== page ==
No idea how they handle recycled water at those things, but that's a little too close to "straight to dolphin mouth" for my comfort level, without knowing more.  Pretty sure they weren't expecting people to wash out the inside of diesel fuel tanks in the coin-op car wash bays...  :)

Interesting that what comes from the fuel filter drain is unfiltered, because it was pretty clean.  Thanks.  That suggests the main clog is more likely at the pickup, than the filter.

Once I pulled the filter right off, it was clear there was a mess inside it though, as you can see from the photo.

Edit - I just slid a pretty powerful magnet around the bottom and sides of that plastic tub in the photo, and none of the red/brown particles suspended in the diesel fuel reacted to it.  If they were ferrous, then I would have expected them to follow the magnet.  Maybe that's not a fully determinative test, but certainly it more supports the algae hypothesis.
« Last Edit: March 28, 2021, 12:50:16 am by Otis2 »

Reply #8March 28, 2021, 03:24:03 pm

ORCoaster

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I think your best spend of time would be pulling and cleaning the tank. 

You could drain as much of the current "fuel" in the tank into some sort of bucket and possibly filter it.  I wouldn't have a problem with the car wash cleaning.  Do they have all kinds of solvents that blast the oil and gunk off the engine as an option do they not?  The little bit of diesel you add to their separator tank will hardly be noticed.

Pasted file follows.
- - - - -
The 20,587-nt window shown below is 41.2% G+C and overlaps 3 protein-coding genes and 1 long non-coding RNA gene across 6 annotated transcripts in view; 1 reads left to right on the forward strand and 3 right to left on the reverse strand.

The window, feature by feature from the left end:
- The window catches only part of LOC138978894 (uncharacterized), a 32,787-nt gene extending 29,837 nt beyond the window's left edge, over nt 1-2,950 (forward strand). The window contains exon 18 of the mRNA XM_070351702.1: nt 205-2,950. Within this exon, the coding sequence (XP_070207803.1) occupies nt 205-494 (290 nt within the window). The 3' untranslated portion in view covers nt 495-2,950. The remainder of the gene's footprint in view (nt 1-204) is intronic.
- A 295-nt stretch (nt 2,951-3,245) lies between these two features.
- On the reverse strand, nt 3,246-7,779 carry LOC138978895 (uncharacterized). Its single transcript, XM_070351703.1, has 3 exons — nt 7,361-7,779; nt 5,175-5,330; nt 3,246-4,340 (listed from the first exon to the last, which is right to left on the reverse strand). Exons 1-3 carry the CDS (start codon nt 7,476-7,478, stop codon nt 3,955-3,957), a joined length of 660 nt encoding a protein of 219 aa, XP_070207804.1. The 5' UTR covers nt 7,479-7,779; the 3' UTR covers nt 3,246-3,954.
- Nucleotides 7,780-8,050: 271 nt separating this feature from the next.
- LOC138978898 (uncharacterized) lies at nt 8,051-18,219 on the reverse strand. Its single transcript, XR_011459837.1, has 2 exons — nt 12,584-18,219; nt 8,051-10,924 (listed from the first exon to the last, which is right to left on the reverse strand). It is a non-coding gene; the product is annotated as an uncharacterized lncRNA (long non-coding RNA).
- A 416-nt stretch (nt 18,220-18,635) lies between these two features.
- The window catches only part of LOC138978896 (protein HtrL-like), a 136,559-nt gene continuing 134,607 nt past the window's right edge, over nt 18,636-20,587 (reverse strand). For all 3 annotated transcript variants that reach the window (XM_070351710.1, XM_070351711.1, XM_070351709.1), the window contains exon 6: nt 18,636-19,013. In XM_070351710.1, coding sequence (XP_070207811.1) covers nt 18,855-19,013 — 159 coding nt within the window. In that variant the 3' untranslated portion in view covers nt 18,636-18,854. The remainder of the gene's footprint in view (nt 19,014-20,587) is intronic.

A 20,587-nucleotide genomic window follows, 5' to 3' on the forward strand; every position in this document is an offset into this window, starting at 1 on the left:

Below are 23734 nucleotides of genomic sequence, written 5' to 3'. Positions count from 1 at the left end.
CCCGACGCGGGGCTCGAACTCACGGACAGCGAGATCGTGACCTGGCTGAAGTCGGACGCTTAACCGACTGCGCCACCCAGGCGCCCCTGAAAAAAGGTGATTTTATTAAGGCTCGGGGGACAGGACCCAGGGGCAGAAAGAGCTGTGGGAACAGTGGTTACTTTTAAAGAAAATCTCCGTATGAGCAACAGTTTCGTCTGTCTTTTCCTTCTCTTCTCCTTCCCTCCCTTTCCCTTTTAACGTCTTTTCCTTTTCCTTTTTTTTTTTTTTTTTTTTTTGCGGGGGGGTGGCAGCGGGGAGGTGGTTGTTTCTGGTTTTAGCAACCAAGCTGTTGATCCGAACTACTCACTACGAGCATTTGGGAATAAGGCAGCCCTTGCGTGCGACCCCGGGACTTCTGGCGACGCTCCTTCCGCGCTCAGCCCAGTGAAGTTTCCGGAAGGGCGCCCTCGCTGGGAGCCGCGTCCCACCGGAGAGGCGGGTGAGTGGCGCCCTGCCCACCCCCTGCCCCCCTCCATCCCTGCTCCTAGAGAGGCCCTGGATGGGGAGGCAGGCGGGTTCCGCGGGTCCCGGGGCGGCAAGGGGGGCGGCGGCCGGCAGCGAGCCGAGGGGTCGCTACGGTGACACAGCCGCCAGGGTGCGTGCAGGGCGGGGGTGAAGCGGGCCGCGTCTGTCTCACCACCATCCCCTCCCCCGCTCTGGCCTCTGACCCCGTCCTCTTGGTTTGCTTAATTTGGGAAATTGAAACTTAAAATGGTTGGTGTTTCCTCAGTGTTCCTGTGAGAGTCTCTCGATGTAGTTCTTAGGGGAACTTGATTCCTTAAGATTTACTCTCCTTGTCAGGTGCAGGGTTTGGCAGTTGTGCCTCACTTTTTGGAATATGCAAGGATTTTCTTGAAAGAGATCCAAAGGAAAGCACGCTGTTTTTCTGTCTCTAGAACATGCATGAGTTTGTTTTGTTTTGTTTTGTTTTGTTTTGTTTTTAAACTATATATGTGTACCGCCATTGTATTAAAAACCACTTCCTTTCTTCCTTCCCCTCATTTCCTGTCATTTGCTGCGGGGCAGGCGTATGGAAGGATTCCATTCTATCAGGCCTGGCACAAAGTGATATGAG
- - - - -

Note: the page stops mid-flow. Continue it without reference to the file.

When the tank is clean and you add new fuel to it I would through some of that fuel cleaner in there to deal with any algae in the lines. 

When you have the tank off you should put some light air pressure down that return line and the intake at the filter.  That will get any of the old crap out and help in the future care and cleaning. 


Reply #9March 28, 2021, 06:38:17 pm

Otis2

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You may well be right about that. 

Youtube videos on van fuel tank re & re make it look pretty simple, except for the issue of what to do with all the spoiled fuel in there.

I will investigate my disposal options this week.

Worst case scenario I suppose, is having a couple of 20 litre jerry cans around my garage for months to come, that I can't get rid of.

Reply #10March 28, 2021, 07:58:14 pm

ORCoaster

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How many weeds do you have along a fence or between bricks.  Diesel is a great weed killer.  The soil will process it just fine in short order.  Microbes in the soil will break it down. 

Reply #11March 28, 2021, 11:03:23 pm

fatmobile

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I bet if you put it in a container all the bad stuff will go to the bottom.
 The rest of the fuel can get used.
 
 On the vacuum gauge; 5 is a little high
8 I plan to do something about it.
 By 10 I've changed the filter or something.